View all my reviews

Posted by maggie at 02:53 PM | Comments (0)

December 03, 2021

Two-star review of "Sarah to Sydney: The Woman Behind All-of-a-Kind Family"

From Sarah to Sydney: The Woman Behind All-of-a-Kind FamilyFrom Sarah to Sydney: The Woman Behind All-of-a-Kind Family by June Cummins
My rating: 2 of 5 stars

I was unable to finish this book because the e-version I downloaded from my library expired yesterday. But I doubt my rating would have changed unless the final chapters differed significantly from the rest of them.

I loved the "All of a Kind Family" series, so I really wanted to like this interminable book. But I found it less and less interesting the more I read. I wasn't that interested in how Taylor [it bothered me that everyone else is called by their first names, or by both first and last, but not our protagonist] danced with Martha Graham or studied acting with Lee Strasbourg. Yes, she was a leftie, but I didn't need to know all the activities she did with her Socialist groups. The large amount of info about Jewish summer camps in NYC area was okay, but didn't tell me much about Taylor herself. I constantly wished I'd been reading a print book so I could just flip through to the subjects I wanted to read about. Final opinion: a dull, disappointing, overly academic book that should have focused more on Taylor and her sisters, and less on social activities she participated in. View all my reviews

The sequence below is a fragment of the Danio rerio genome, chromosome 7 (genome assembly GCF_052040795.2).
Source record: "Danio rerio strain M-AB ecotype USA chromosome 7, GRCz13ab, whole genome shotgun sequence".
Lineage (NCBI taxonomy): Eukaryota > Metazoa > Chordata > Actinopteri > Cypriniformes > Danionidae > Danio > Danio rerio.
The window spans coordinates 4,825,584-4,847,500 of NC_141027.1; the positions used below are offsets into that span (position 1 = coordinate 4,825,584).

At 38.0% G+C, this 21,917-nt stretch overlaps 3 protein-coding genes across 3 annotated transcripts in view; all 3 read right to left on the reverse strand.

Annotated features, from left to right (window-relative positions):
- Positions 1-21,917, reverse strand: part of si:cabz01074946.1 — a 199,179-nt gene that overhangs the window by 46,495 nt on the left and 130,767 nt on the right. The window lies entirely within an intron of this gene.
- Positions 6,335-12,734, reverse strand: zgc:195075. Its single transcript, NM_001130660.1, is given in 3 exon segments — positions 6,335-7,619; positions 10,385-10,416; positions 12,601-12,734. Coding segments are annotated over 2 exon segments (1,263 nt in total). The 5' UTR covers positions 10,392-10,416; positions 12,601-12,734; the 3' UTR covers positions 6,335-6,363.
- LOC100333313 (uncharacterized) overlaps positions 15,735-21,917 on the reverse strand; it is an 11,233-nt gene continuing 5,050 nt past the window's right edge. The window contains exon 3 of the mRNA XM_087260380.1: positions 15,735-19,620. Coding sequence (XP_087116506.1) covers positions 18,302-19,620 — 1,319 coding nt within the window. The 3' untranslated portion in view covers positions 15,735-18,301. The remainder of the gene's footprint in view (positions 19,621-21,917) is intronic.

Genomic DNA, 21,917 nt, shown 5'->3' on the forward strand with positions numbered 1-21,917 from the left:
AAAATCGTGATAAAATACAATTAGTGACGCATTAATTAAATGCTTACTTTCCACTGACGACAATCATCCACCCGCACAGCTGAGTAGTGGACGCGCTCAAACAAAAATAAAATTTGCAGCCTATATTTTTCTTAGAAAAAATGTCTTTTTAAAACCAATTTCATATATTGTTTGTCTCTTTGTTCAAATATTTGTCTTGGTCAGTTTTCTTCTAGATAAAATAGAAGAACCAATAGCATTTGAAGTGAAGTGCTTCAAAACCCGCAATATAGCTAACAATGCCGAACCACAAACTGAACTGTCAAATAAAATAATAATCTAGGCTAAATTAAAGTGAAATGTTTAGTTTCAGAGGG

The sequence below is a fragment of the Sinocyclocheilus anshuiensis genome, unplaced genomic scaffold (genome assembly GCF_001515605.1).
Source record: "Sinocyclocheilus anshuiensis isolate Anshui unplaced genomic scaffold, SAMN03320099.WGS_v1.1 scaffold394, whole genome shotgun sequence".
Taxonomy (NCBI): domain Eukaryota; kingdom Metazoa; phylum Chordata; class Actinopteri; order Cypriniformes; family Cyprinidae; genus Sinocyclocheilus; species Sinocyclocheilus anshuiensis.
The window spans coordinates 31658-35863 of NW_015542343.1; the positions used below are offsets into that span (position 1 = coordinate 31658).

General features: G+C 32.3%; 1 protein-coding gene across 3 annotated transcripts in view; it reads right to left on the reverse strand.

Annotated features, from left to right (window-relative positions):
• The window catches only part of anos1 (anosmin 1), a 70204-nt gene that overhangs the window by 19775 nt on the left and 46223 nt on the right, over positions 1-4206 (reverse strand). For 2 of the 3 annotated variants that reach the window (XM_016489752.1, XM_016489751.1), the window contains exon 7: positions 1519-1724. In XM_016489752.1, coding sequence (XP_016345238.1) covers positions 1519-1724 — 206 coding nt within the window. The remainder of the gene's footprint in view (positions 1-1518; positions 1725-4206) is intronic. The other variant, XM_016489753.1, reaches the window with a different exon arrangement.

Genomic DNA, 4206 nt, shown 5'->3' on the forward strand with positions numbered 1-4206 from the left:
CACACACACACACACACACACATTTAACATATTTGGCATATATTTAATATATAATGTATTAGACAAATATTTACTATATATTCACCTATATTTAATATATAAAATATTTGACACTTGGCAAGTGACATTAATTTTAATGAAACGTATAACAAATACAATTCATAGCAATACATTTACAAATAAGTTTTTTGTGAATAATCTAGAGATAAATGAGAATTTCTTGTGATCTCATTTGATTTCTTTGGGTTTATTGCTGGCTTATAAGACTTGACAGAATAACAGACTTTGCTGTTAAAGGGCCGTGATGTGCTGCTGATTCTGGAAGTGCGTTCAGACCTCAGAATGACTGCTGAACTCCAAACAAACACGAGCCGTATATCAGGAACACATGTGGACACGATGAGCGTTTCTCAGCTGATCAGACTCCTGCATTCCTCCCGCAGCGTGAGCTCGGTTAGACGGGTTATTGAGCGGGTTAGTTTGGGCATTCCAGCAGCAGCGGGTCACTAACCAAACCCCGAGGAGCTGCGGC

Posted by maggie at 02:05 PM | Comments (0)